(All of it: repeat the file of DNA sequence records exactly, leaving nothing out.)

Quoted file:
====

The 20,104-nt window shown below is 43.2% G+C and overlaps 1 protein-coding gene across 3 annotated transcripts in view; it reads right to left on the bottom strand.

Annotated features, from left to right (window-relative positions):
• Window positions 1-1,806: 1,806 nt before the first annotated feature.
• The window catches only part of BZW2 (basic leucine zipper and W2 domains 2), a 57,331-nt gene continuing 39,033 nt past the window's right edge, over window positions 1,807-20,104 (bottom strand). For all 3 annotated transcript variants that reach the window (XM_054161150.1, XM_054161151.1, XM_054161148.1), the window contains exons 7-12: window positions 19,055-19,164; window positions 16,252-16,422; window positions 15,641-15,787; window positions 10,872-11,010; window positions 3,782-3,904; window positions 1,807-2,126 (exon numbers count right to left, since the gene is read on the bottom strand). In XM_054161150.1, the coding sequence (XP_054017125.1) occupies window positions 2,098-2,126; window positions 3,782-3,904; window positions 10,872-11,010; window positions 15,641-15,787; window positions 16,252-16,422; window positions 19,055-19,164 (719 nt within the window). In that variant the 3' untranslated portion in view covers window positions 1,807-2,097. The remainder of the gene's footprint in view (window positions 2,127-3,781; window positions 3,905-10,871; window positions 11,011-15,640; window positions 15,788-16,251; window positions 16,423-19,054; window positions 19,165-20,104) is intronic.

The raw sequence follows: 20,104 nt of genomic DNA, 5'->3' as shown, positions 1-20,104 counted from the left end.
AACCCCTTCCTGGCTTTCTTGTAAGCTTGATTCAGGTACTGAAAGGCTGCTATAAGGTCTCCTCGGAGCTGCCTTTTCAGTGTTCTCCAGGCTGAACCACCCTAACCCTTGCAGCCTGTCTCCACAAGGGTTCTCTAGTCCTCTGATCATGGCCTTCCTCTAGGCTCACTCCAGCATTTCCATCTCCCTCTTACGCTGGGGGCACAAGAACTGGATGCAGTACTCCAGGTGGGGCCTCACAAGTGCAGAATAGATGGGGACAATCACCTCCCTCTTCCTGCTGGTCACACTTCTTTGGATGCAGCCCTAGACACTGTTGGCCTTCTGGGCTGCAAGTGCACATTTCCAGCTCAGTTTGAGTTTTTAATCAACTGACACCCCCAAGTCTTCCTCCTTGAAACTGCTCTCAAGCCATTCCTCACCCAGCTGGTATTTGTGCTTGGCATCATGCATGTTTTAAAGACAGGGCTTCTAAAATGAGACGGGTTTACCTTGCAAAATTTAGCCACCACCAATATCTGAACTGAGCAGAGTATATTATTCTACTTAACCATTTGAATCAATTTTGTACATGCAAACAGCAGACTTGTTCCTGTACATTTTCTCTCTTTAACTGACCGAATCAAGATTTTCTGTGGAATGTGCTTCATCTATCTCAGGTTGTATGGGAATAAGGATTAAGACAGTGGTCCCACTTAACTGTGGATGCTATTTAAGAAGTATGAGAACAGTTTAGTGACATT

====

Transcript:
The 20,104-nt window shown below is 43.2% G+C and overlaps 1 protein-coding gene across 3 annotated transcripts in view; it reads right to left on the bottom strand.

Annotated features, from left to right (window-relative positions):
• Window positions 1-1,806: 1,806 nt before the first annotated feature.
• The window catches only part of BZW2 (basic leucine zipper and W2 domains 2), a 57,331-nt gene continuing 39,033 nt past the window's right edge, over window positions 1,807-20,104 (bottom strand). For all 3 annotated transcript variants that reach the window (XM_054161150.1, XM_054161151.1, XM_054161148.1), the window contains exons 7-12: window positions 19,055-19,164; window positions 16,252-16,422; window positions 15,641-15,787; window positions 10,872-11,010; window positions 3,782-3,904; window positions 1,807-2,126 (exon numbers count right to left, since the gene is read on the bottom strand). In XM_054161150.1, the coding sequence (XP_054017125.1) occupies window positions 2,098-2,126; window positions 3,782-3,904; window positions 10,872-11,010; window positions 15,641-15,787; window positions 16,252-16,422; window positions 19,055-19,164 (719 nt within the window). In that variant the 3' untranslated portion in view covers window positions 1,807-2,097. The remainder of the gene's footprint in view (window positions 2,127-3,781; window positions 3,905-10,871; window positions 11,011-15,640; window positions 15,788-16,251; window positions 16,423-19,054; window positions 19,165-20,104) is intronic.

The raw sequence follows: 20,104 nt of genomic DNA, 5'->3' as shown, positions 1-20,104 counted from the left end.
AACCCCTTCCTGGCTTTCTTGTAAGCTTGATTCAGGTACTGAAAGGCTGCTATAAGGTCTCCTCGGAGCTGCCTTTTCAGTGTTCTCCAGGCTGAACCACCCTAACCCTTGCAGCCTGTCTCCACAAGGGTTCTCTAGTCCTCTGATCATGGCCTTCCTCTAGGCTCACTCCAGCATTTCCATCTCCCTCTTACGCTGGGGGCACAAGAACTGGATGCAGTACTCCAGGTGGGGCCTCACAAGTGCAGAATAGATGGGGACAATCACCTCCCTCTTCCTGCTGGTCACACTTCTTTGGATGCAGCCCTAGACACTGTTGGCCTTCTGGGCTGCAAGTGCACATTTCCAGCTCAGTTTGAGTTTTTAATCAACTGACACCCCCAAGTCTTCCTCCTTGAAACTGCTCTCAAGCCATTCCTCACCCAGCTGGTATTTGTGCTTGGCATCATGCATGTTTTAAAGACAGGGCTTCTAAAATGAGACGGGTTTACCTTGCAAAATTTAGCCACCACCAATATCTGAACTGAGCAGAGTATATTATTCTACTTAACCATTTGAATCAATTTTGTACATGCAAACAGCAGACTTGTTCCTGTACATTTTCTCTCTTTAACTGACCGAATCAAGATTTTCTGTGGAATGTGCTTCATCTATCTCAGGTTGTATGGGAATAAGGATTAAGACAGTGGTCCCACTTAACTGTGGATGCTATTTAAGAAGTATGAGAACAGTTTAGTGACATT